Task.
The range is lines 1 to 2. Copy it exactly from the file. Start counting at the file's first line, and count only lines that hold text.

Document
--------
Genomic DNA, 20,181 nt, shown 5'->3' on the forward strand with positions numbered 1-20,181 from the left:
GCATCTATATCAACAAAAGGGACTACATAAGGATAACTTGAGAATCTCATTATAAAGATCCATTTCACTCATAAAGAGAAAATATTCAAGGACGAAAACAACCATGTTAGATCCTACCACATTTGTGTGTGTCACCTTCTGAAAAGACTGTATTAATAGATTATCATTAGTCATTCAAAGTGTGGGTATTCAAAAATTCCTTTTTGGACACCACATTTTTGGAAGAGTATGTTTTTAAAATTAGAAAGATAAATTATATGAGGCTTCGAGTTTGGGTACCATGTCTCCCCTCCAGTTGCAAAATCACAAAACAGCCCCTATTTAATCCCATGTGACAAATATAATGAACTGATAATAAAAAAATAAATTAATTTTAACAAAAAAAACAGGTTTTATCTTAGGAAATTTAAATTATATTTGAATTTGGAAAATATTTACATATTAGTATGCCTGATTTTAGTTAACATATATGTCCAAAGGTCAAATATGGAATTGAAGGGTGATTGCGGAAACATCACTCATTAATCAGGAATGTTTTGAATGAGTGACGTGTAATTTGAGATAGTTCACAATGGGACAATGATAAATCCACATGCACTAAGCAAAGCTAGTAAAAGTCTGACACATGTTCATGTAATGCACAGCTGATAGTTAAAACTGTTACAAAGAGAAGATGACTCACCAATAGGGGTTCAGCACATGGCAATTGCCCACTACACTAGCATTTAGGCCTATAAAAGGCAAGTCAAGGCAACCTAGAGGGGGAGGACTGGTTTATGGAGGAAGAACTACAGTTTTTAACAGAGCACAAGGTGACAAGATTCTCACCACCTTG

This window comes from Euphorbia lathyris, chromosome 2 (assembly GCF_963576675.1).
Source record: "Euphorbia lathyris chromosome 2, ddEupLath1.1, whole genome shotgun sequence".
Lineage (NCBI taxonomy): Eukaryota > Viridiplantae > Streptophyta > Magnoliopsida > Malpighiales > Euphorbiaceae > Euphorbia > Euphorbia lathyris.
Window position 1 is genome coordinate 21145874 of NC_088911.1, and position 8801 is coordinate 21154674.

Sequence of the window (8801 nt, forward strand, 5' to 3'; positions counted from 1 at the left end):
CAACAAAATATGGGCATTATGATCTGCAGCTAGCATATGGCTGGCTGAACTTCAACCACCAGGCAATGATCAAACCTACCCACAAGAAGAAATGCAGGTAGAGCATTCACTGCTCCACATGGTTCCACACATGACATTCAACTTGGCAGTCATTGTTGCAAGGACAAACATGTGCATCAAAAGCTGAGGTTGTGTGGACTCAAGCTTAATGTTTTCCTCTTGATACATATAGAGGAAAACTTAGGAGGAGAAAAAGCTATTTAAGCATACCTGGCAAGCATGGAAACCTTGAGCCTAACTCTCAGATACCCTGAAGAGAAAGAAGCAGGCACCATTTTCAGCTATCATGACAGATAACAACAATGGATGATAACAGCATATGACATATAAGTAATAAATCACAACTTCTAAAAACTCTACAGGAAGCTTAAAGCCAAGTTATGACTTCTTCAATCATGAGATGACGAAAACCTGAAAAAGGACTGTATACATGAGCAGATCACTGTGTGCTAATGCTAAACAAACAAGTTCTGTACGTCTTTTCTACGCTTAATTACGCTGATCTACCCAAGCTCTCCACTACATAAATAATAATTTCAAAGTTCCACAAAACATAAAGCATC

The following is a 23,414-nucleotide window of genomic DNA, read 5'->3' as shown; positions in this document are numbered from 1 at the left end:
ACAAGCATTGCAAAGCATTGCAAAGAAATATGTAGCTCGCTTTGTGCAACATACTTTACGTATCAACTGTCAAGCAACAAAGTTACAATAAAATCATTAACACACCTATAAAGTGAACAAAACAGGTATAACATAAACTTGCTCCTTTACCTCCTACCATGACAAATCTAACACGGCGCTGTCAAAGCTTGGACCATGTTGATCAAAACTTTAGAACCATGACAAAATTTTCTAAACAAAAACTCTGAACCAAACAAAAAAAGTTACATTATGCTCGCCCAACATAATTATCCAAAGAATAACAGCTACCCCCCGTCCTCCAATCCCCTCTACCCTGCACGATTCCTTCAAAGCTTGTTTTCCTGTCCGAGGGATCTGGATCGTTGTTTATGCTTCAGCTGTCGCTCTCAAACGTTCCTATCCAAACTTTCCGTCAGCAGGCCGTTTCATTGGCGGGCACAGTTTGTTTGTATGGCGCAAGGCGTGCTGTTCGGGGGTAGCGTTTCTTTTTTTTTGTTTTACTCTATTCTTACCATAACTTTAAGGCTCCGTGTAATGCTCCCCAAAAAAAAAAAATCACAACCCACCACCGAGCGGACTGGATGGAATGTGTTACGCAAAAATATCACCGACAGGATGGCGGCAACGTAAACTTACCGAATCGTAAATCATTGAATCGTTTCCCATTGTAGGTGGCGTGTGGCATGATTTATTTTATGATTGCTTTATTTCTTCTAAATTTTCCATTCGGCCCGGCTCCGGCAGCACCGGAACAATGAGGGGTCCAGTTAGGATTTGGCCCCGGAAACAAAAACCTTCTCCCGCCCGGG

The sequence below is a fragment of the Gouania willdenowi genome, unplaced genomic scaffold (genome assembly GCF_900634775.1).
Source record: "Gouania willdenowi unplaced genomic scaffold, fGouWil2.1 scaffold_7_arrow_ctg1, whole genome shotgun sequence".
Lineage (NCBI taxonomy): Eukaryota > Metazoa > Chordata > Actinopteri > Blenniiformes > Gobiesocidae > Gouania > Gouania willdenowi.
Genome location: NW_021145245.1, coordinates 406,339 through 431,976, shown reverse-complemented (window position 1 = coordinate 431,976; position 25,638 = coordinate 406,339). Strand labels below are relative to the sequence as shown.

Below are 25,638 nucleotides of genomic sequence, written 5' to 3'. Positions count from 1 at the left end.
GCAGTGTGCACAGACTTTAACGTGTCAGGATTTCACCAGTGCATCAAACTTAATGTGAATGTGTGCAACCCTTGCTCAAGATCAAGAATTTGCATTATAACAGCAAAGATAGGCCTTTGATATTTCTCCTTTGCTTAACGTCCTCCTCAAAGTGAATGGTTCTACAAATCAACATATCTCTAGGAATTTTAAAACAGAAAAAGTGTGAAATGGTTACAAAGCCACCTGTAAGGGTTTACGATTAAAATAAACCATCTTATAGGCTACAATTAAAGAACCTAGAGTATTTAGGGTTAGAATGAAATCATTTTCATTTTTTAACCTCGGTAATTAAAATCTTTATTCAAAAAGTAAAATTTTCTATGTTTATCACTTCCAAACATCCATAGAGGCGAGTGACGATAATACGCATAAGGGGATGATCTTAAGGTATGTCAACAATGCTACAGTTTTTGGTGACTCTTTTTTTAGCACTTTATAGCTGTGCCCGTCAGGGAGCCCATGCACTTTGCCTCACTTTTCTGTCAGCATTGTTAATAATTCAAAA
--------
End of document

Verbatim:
Genomic DNA, 20,181 nt, shown 5'->3' on the forward strand with positions numbered 1-20,181 from the left:
GCATCTATATCAACAAAAGGGACTACATAAGGATAACTTGAGAATCTCATTATAAAGATCCATTTCACTCATAAAGAGAAAATATTCAAGGACGAAAACAACCATGTTAGATCCTACCACATTTGTGTGTGTCACCTTCTGAAAAGACTGTATTAATAGATTATCATTAGTCATTCAAAGTGTGGGTATTCAAAAATTCCTTTTTGGACACCACATTTTTGGAAGAGTATGTTTTTAAAATTAGAAAGATAAATTATATGAGGCTTCGAGTTTGGGTACCATGTCTCCCCTCCAGTTGCAAAATCACAAAACAGCCCCTATTTAATCCCATGTGACAAATATAATGAACTGATAATAAAAAAATAAATTAATTTTAACAAAAAAAACAGGTTTTATCTTAGGAAATTTAAATTATATTTGAATTTGGAAAATATTTACATATTAGTATGCCTGATTTTAGTTAACATATATGTCCAAAGGTCAAATATGGAATTGAAGGGTGATTGCGGAAACATCACTCATTAATCAGGAATGTTTTGAATGAGTGACGTGTAATTTGAGATAGTTCACAATGGGACAATGATAAATCCACATGCACTAAGCAAAGCTAGTAAAAGTCTGACACATGTTCATGTAATGCACAGCTGATAGTTAAAACTGTTACAAAGAGAAGATGACTCACCAATAGGGGTTCAGCACATGGCAATTGCCCACTACACTAGCATTTAGGCCTATAAAAGGCAAGTCAAGGCAACCTAGAGGGGGAGGACTGGTTTATGGAGGAAGAACTACAGTTTTTAACAGAGCACAAGGTGACAAGATTCTCACCACCTTG